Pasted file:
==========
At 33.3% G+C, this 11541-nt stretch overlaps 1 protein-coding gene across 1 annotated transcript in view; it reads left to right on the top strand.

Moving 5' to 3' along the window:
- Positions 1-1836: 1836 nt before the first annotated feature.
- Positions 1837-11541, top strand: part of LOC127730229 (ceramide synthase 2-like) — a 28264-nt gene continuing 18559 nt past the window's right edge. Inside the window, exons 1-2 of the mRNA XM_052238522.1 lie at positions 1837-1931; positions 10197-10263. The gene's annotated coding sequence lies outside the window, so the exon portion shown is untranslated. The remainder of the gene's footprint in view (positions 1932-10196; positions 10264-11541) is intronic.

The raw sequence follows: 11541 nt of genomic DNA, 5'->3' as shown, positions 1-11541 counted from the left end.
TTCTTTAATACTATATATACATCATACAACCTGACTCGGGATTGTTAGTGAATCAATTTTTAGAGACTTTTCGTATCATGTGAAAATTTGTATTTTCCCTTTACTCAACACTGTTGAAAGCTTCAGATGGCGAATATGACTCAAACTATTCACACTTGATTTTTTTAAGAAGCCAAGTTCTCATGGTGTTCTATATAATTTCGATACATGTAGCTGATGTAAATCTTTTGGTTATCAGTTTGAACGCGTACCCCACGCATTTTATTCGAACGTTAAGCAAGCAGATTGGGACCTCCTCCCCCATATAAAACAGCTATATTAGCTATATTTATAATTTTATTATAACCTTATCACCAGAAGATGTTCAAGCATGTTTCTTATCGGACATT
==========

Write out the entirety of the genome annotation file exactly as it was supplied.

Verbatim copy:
At 33.3% G+C, this 11541-nt stretch overlaps 1 protein-coding gene across 1 annotated transcript in view; it reads left to right on the top strand.

Moving 5' to 3' along the window:
- Positions 1-1836: 1836 nt before the first annotated feature.
- Positions 1837-11541, top strand: part of LOC127730229 (ceramide synthase 2-like) — a 28264-nt gene continuing 18559 nt past the window's right edge. Inside the window, exons 1-2 of the mRNA XM_052238522.1 lie at positions 1837-1931; positions 10197-10263. The gene's annotated coding sequence lies outside the window, so the exon portion shown is untranslated. The remainder of the gene's footprint in view (positions 1932-10196; positions 10264-11541) is intronic.

The raw sequence follows: 11541 nt of genomic DNA, 5'->3' as shown, positions 1-11541 counted from the left end.
TTCTTTAATACTATATATACATCATACAACCTGACTCGGGATTGTTAGTGAATCAATTTTTAGAGACTTTTCGTATCATGTGAAAATTTGTATTTTCCCTTTACTCAACACTGTTGAAAGCTTCAGATGGCGAATATGACTCAAACTATTCACACTTGATTTTTTTAAGAAGCCAAGTTCTCATGGTGTTCTATATAATTTCGATACATGTAGCTGATGTAAATCTTTTGGTTATCAGTTTGAACGCGTACCCCACGCATTTTATTCGAACGTTAAGCAAGCAGATTGGGACCTCCTCCCCCATATAAAACAGCTATATTAGCTATATTTATAATTTTATTATAACCTTATCACCAGAAGATGTTCAAGCATGTTTCTTATCGGACATT